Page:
The History of Low Carb
"Oh, LOW CARB is that FAD diet designed by Dr. Atkins in the seventies!"
When did low carb first appear on the scene? Was it the 70's? Did Dr. Atkins really invent the low carb diet? Do you know?
Low carb was around long before Dr. Atkins. We have Dr. Atkins to thank for bringing low carb to us during our lifetime and not letting it get buried and forgotten, but we have William Banting to thank for the low carb diet. (William wasn't even a doctor!)
William Banting wrote the first low carb book in 1863. It was titled "Letter on Corpulence, Addressed to the Public".
William Banting was not a doctor. William Banting was a well-respected carpenter and undertaker who had very wealthy clients. For no apparent reason, in his early thirties William began to gain weight. From his 30's through 1862, then age 66, Banting consulted with every doctor, surgeon and specialist he could find regarding his weight problem. At 5 ft. 5 inches tall, he weighed 202 pounds. Banting was put on every diet and exercise regime known at the time. The results were more weight gain, failing health, sight and the onset of deafness.
In August of 1862 Banting consulted an ear, nose and throat specialist named Dr. William Harvey regarding his failing hearing. That meeting, unbeknownst to him, was about to change history.
Dr. Harvey was as interested in Banting's obesity as he was with his deafness. He realized there was a connection between the two. Harvey had recently returned from a symposium in Paris where Dr. Claude Bernard, a renowned physiologist, discussed a new theory about the part the liver played in diabetes. It was this symposium that prompted Harvey to launch his own research on how fats, sugars and starches affect the body.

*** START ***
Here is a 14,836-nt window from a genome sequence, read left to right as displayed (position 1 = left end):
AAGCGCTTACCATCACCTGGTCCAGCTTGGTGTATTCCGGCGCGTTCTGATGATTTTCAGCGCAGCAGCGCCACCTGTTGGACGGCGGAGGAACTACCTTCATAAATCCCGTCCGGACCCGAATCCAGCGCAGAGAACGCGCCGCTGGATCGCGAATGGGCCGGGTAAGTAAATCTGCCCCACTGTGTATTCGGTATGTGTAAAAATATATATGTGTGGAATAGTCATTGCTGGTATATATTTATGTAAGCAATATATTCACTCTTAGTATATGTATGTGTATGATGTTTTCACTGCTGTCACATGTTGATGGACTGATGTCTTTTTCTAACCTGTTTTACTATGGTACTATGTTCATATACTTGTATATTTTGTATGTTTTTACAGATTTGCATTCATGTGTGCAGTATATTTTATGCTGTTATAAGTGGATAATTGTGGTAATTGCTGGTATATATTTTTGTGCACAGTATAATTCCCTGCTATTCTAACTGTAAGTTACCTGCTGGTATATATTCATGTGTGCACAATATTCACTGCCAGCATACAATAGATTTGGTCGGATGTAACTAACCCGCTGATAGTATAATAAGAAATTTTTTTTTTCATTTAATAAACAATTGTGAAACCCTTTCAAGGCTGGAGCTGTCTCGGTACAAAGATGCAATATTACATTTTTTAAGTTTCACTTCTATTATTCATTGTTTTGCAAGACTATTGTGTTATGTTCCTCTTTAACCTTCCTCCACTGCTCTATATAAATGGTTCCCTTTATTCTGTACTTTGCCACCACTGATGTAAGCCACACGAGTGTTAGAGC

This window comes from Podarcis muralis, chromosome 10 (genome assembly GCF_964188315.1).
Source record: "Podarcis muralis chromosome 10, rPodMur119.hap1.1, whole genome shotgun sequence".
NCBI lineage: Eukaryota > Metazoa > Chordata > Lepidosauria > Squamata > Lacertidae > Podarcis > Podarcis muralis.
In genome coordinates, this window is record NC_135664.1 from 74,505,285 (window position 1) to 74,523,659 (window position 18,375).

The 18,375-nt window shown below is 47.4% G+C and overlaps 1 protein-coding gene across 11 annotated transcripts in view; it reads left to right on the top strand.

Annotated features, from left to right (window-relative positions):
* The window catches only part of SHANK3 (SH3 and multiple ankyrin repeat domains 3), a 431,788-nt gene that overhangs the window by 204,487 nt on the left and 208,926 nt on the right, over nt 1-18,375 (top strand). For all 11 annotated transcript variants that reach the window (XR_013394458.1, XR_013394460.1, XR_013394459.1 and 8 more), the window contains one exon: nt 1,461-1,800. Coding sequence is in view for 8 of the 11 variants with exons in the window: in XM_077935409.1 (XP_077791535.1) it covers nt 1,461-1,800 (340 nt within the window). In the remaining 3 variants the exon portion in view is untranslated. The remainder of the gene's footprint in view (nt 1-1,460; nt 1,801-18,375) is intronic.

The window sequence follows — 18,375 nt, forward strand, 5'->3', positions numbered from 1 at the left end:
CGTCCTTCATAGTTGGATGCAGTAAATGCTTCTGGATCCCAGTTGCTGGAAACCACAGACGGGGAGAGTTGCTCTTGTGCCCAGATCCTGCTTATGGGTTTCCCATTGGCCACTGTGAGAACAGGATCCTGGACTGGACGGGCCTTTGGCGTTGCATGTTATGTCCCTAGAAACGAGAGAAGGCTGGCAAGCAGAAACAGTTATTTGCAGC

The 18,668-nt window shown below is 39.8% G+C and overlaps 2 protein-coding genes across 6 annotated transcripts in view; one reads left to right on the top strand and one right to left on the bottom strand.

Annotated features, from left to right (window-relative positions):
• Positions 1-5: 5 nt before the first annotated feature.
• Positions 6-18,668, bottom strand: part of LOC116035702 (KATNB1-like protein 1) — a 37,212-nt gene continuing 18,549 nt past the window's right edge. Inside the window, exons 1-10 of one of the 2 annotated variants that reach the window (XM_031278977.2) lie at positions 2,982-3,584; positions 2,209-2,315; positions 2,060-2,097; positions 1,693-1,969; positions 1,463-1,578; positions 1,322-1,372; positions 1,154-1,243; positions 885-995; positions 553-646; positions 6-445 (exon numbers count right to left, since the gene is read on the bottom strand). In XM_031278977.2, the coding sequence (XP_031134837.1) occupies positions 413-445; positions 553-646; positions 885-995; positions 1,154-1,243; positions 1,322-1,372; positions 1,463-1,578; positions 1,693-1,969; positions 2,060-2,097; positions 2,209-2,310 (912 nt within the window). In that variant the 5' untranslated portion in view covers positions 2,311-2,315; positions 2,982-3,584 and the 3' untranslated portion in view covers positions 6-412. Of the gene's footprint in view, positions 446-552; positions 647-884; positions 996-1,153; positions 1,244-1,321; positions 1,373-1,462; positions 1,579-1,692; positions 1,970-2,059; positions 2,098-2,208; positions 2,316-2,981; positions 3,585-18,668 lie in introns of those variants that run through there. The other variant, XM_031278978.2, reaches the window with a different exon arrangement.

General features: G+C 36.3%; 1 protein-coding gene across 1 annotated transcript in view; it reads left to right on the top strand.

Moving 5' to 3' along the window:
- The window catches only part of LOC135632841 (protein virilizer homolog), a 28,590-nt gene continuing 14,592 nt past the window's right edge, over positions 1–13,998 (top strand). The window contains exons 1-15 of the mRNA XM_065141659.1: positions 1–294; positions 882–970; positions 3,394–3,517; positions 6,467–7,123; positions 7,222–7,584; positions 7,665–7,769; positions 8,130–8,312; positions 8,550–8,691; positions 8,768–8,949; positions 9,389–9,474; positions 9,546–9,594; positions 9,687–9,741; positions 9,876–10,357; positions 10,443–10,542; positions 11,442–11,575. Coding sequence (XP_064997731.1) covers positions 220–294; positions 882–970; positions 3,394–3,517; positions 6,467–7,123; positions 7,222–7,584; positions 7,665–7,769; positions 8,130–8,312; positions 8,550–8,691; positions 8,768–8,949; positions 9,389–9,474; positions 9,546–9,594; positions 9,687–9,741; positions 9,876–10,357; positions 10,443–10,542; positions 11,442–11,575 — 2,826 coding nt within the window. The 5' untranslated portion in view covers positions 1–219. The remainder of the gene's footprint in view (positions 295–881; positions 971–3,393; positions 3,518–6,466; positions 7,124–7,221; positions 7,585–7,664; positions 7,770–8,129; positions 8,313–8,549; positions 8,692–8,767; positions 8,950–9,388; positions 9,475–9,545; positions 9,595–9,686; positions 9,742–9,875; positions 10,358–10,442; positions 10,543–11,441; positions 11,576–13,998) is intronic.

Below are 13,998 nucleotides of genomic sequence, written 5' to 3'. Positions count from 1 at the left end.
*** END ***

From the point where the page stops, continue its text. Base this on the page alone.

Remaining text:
Dr. Harvey put Banting on a low carb diet. Within days, Banting was seeing enormous benefits. Within a year, he was down to 156 pounds, his hearing improved and his sight was restored!
Soon Banting put his experience to paper. His first two book editions were given away, 1000 copies of the first, 1500 of the second edition even though they cost him to produce. With his third edition he charged a mere one shilling and started a fund to found and endow the Middlesex County Convalescent Hospital.
"The Banting Diet" as it became known in the medical community was highly criticized based solely on the fact that Banting was a layman and it was "unscientific" - even though no one could deny it was highly effective. This criticism didn't stop an overwhelming number of people from trying the "Banting Diet" with much success. Their success made the medical professional take a second look, unable to ignore what was happening.
Dr. Harvey fell under heavy scrutiny. As a medical professional, he had an effective treatment for obesity but was unable to convince the medical establishment, in theory, how it worked. Eventually his practice began to suffer.
Into the picture came Dr. Felix Neymeyer. At the time carbohydrates and fats were deemed "respiratory foods", thought to burn together in the lungs for heat. Doctors knew proteins were not fattening. Neymeyer explained "The Banting Diet" to the acceptance of his peers by terming "meat" as lean meat with the fat trimmed off only. This tiny change was enough to give credence to the diet with the medical community. This also changed the original Banting Diet into a low carbohydrate and fat restricted diet.